Even Omnis7 3.0 users will find some of Omnis Studio’s features unfamiliar. For example, Library files are now objects in their own right. They continue to store all the interface and data elements used to build an application, and contain 11 different internal categories. Window, Menu and Toolbar classes are for creating the user interface elements, and Report and Search classes for managing the way in which data is displayed and selected. These classes replace the ‘formats’ in Omnis7. In some cases it’s a straight replacement; in others, for example the Window objects, the Omnis7 concept has been enhanced.
Class act Omnis Studio applications are based on a front-end application (the user interface) interacting with the back-end database (a company database server such as Oracle, Sybase, Informix or an ODBC-compliant database). To manage this process there are a couple of new classes: Schema and Table classes help describe and control external SQL databases and Omnis Cache, the built-in Omnis database engine.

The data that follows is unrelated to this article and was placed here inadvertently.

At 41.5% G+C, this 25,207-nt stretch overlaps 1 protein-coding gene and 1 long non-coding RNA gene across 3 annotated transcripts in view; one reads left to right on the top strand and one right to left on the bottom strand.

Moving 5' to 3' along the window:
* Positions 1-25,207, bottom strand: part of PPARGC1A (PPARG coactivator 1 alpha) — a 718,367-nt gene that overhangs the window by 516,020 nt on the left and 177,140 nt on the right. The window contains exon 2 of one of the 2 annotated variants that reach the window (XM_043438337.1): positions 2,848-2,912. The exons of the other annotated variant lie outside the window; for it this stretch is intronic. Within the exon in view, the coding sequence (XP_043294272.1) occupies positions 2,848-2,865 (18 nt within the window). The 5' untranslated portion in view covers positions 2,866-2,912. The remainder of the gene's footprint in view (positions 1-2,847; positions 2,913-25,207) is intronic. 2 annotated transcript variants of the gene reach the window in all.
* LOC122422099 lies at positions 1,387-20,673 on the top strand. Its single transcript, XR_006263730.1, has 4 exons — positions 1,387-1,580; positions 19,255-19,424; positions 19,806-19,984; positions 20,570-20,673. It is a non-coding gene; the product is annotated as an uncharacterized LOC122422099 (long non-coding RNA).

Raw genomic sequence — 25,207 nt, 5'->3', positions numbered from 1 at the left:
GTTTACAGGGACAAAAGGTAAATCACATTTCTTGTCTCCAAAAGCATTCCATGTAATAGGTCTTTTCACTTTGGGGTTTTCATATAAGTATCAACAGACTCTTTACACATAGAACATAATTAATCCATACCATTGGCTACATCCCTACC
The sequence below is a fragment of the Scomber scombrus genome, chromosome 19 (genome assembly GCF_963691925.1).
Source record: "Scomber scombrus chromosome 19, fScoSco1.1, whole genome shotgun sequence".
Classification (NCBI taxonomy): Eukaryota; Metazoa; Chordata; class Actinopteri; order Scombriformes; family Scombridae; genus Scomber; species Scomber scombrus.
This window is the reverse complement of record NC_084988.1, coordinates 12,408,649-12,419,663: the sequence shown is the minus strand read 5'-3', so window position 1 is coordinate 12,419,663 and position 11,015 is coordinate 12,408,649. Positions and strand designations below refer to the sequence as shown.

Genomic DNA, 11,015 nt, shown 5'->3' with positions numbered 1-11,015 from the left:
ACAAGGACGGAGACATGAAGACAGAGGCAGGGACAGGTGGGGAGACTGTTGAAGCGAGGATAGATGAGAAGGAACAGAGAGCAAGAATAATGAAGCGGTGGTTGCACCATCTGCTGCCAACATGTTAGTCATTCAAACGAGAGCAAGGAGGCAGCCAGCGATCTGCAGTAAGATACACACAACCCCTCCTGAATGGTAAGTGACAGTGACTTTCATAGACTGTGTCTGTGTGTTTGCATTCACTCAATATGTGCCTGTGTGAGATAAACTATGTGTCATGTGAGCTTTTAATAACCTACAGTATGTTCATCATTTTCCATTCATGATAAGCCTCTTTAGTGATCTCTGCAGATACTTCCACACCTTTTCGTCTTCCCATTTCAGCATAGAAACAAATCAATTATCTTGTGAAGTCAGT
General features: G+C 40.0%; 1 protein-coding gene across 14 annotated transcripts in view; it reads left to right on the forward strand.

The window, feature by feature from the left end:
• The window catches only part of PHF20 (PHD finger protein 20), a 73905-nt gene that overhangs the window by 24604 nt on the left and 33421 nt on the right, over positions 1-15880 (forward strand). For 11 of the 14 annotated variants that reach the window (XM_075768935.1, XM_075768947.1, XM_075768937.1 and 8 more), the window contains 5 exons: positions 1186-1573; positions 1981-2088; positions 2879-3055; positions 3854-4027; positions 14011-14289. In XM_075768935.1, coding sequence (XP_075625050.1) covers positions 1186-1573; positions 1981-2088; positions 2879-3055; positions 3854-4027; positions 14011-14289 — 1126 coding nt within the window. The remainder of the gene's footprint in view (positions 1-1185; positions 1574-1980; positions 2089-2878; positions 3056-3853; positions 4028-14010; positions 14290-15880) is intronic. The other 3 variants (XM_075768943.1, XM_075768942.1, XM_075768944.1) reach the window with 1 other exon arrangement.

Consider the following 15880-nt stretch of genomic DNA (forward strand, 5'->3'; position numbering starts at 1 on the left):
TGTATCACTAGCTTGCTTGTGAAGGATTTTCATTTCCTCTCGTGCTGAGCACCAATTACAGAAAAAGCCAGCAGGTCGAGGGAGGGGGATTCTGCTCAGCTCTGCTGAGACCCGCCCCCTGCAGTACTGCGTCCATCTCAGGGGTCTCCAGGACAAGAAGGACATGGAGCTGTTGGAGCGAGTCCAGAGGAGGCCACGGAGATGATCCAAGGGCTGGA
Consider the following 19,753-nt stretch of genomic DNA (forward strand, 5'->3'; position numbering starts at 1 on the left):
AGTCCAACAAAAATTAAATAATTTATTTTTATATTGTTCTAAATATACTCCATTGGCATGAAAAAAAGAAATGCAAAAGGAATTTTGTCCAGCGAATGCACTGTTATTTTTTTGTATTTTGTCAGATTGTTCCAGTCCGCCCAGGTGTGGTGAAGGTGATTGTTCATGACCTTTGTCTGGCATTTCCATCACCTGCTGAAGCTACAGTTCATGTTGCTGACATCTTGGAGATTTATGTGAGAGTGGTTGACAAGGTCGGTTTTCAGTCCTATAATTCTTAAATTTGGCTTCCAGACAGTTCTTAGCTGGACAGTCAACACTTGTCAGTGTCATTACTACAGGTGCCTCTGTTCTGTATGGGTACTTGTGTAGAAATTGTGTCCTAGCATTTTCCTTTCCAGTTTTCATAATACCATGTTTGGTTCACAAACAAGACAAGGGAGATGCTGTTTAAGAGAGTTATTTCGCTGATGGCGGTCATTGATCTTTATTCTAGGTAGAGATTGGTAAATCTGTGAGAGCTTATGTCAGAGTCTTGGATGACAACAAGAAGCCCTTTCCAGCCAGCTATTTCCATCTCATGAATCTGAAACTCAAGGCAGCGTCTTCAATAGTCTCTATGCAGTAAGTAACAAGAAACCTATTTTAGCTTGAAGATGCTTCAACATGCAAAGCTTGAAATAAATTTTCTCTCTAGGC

Schema classes, including the database name, the column names and data types, and the indexing information, describe a table or view in a database . For database users who have been suckled on FileMaker and who have managed to avoid the AppleScript Database Object Model, a ‘column’ in a database is roughly equivalent to a field definition in FileMaker and a ‘row’ in a database is equivalent to an individual record.
Table classes describe the interface to a database defined by a Schema class. Table classes don’t store any data themselves, but instead contain the various methods for retrieving and storing data in the external database.
Also in the armoury are Code and File objects. File objects are similar to Omnis7 file formats, defining a sort of field template for storing records in an Omnis Studio data file. Code classes enable you to share methods between objects of different classes - for example, a menu and a toolbar - so you don’t have to maintain the same piece of code in two different places. There are also new Object classes, which enable you to create your own kinds of data objects.